DSC01034web
Petrified Wood

The afternoon was spent at  Jim Gray’s Petrified Wood Co. There is a spectacular collection of rocks and minerals to enjoy looking at. I also wanted to check out the Navajo County Historical Museum. I knew our chances may be small as back at home our local museum, Minnesota Discovery Center had shuttered it’s doors. I was interested in the history of the town and the ghosts that haunted within the courthouse walls. Alas, the museum had been closed to the public.  Next stop, Geronimo’s Trading Post to see the largest petrified log in the world. It is pretty big.OLYMPUS DIGITAL CAMERA

That night, the wind howled like crazy as a winter storm blew through the area.  We came upon snow covered roads within 30 miles east of Holbrook.DSC01167webDSC01169web By the time we had traveled into New Mexico we had seen 5 semis in the ditch.  We also started to see digital freeway signs warning us of the virus. DSC01184webWe stopped in a few groceries stores on our way as I knew we had little supplies back at our house. These stops came with more signs, limits on purchases of certain items as well as empty shelves.  All cleaning supplies and toilet paper were gone as well as rice, noodles, canned goods. One store didn’t have any meat.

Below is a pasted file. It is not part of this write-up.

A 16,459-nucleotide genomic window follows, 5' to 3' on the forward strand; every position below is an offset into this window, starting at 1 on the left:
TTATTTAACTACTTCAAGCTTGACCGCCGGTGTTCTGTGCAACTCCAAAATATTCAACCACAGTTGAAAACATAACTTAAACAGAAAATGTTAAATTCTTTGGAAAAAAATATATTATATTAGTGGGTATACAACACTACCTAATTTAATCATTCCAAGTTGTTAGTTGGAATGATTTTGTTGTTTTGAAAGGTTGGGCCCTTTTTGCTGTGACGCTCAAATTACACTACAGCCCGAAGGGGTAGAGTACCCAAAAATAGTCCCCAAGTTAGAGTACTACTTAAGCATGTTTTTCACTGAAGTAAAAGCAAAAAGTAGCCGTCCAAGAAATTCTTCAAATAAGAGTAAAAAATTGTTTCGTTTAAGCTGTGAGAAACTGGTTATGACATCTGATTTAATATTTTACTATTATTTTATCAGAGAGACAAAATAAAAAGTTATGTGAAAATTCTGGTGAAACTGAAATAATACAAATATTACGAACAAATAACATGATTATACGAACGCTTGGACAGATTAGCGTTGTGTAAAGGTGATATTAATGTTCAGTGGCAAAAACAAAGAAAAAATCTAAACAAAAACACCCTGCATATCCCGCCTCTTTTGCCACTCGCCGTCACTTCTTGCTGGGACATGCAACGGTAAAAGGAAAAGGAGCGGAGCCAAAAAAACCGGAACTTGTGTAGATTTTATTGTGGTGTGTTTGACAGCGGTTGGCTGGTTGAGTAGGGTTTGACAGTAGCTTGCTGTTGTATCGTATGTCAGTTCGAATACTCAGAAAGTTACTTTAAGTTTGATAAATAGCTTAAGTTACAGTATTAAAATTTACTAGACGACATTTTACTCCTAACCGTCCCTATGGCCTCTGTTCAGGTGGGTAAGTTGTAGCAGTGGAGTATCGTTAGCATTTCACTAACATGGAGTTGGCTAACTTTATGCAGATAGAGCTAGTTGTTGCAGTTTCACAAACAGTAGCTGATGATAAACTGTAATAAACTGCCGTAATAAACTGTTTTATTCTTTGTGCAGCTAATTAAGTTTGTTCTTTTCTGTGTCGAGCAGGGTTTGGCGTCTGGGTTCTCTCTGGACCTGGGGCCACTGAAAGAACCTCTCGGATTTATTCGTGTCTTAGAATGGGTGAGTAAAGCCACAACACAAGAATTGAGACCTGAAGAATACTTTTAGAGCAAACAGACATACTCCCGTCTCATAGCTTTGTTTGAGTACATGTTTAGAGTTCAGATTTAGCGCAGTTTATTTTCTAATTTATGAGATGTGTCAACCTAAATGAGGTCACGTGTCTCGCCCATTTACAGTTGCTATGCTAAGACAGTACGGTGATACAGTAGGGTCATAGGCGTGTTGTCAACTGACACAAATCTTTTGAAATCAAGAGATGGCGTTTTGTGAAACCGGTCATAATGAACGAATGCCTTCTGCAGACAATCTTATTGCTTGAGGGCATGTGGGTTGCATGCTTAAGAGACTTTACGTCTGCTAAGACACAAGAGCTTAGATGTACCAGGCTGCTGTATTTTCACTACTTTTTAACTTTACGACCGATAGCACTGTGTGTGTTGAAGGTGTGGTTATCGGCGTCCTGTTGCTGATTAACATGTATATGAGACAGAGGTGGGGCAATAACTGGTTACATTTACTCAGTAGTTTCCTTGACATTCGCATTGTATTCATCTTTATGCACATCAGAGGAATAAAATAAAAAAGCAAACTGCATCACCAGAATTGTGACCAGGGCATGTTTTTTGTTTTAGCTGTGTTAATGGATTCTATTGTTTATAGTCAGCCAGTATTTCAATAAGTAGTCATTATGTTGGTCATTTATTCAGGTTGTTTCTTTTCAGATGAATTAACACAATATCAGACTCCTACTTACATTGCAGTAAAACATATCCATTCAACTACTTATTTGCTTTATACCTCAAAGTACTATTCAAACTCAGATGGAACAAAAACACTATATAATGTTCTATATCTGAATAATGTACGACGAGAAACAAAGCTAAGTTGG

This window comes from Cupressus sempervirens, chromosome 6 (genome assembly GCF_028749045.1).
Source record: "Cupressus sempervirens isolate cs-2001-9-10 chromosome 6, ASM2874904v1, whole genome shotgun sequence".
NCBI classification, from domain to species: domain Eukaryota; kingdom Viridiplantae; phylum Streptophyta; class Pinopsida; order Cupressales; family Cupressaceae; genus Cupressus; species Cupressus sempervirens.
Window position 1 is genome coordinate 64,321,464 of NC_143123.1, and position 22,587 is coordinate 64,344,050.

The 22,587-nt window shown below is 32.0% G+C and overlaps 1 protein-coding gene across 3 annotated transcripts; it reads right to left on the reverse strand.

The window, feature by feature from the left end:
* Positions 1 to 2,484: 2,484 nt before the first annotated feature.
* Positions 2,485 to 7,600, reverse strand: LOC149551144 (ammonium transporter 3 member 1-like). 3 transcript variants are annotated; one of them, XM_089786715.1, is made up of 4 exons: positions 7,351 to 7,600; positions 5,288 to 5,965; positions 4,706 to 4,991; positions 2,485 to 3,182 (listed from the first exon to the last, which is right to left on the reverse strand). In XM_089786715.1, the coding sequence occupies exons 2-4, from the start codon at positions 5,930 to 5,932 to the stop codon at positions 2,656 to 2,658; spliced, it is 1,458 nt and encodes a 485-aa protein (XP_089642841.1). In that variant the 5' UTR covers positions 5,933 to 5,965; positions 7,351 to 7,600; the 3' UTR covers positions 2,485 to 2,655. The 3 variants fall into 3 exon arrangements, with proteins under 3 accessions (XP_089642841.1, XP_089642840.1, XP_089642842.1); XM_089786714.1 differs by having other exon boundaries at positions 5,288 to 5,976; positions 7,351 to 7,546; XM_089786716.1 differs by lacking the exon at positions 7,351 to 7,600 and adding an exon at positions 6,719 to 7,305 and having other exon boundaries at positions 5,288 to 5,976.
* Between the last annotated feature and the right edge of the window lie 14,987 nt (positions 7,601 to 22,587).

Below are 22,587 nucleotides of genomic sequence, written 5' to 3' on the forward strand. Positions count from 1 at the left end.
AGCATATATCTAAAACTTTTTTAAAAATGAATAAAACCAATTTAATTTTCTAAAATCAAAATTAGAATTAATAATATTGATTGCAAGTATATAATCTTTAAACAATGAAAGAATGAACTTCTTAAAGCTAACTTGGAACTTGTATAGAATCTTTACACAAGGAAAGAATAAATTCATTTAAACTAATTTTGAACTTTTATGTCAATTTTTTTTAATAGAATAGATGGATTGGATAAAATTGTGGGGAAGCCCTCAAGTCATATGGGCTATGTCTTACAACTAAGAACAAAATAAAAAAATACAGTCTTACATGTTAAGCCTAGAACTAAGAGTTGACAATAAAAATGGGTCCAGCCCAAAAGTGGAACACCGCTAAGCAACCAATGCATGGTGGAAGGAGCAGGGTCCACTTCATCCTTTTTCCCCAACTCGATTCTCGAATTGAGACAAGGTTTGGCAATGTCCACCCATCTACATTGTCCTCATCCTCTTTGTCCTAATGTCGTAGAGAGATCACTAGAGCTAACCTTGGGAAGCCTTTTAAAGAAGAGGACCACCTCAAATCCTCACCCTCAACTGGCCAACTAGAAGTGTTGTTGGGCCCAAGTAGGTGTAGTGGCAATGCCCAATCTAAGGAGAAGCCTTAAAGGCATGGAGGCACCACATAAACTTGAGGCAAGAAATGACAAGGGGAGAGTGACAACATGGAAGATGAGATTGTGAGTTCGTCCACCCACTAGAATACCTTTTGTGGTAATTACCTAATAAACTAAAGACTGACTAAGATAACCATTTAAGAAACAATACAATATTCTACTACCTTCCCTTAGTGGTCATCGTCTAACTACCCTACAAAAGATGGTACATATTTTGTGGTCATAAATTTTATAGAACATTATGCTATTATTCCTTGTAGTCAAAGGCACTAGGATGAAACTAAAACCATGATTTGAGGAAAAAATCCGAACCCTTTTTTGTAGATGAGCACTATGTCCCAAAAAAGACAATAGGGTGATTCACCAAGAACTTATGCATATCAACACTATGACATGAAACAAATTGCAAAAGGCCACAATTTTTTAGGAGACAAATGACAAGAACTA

IMG_4506
One of many empty shelves through nine states.

It is interesting to see what people fear. I was always told on the trail, I would carry the most of what I was afraid of not having. I always had too much food. Since 2016, I have gotten better about not having a lot of food as I hike, but back to the present.  In Kansas people had bought up all the flour and sugar and butter. The middle of our nation went for products that they could make items with. The pizza shelves weren’t empty until southern Minnesota. Well, that is when I first noticed that item. The thing that I did notice, was that the fresh fruit and vegetables were always plentiful. We are a strange breed, us humans. Or is it WHAT the media and corporations have sold us on?